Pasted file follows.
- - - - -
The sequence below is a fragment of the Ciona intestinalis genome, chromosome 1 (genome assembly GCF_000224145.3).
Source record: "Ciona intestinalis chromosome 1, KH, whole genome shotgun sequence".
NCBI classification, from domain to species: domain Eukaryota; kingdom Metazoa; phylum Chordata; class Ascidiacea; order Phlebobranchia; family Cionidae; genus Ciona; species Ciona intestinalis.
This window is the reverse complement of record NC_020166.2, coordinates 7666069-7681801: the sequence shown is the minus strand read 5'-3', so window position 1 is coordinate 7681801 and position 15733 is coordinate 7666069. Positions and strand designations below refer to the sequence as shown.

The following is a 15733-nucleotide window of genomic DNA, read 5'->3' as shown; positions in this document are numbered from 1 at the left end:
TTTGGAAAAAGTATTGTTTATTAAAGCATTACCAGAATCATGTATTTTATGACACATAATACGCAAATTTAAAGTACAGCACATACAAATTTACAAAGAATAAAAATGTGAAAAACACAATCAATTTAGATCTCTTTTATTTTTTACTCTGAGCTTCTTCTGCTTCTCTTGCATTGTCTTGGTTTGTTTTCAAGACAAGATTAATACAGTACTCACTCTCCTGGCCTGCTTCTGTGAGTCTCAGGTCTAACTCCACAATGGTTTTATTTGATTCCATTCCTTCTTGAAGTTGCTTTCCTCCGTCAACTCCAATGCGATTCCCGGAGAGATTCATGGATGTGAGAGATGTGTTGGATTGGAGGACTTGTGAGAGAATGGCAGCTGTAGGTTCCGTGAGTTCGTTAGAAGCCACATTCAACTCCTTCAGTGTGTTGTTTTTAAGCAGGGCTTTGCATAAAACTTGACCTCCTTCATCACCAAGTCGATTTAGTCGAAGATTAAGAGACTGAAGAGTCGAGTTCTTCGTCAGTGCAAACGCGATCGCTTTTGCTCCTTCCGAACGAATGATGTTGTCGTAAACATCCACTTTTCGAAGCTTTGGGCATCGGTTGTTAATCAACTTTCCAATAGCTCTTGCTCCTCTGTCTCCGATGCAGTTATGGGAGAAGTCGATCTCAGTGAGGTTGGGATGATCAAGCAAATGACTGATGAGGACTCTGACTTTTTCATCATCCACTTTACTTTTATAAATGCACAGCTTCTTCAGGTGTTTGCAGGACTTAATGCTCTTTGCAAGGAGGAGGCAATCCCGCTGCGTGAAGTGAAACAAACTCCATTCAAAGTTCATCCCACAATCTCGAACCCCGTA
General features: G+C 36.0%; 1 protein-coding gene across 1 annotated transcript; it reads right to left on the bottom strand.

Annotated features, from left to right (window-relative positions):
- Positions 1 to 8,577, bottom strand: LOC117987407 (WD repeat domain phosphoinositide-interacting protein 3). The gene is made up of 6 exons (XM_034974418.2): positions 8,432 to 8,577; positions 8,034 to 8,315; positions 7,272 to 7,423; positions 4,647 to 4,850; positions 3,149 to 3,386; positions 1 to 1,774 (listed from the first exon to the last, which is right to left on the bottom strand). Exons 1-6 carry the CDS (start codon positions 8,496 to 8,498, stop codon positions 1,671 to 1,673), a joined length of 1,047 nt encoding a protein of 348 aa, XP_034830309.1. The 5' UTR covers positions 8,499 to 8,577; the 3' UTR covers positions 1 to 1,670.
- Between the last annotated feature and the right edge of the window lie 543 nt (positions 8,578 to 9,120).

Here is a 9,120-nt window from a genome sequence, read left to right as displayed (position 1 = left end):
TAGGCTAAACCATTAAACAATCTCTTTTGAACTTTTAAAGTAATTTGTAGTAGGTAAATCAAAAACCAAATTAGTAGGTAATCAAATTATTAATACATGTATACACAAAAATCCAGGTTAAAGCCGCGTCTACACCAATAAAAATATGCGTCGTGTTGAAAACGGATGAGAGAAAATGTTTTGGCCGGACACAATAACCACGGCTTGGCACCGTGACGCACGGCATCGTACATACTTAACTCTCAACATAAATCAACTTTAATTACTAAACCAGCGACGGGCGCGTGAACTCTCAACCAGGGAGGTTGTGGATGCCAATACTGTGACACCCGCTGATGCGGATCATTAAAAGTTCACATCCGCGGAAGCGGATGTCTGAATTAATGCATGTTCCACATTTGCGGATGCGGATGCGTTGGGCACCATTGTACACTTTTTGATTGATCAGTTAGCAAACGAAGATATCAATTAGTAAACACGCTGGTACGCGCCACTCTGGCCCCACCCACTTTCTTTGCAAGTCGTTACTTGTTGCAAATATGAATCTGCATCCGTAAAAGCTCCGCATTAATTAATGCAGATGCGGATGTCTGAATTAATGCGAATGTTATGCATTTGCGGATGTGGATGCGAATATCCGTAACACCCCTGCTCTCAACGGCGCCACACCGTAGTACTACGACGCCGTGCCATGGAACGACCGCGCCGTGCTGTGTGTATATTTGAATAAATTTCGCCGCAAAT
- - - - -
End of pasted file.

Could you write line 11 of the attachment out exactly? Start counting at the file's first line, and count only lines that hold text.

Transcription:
Here is a 9,120-nt window from a genome sequence, read left to right as displayed (position 1 = left end):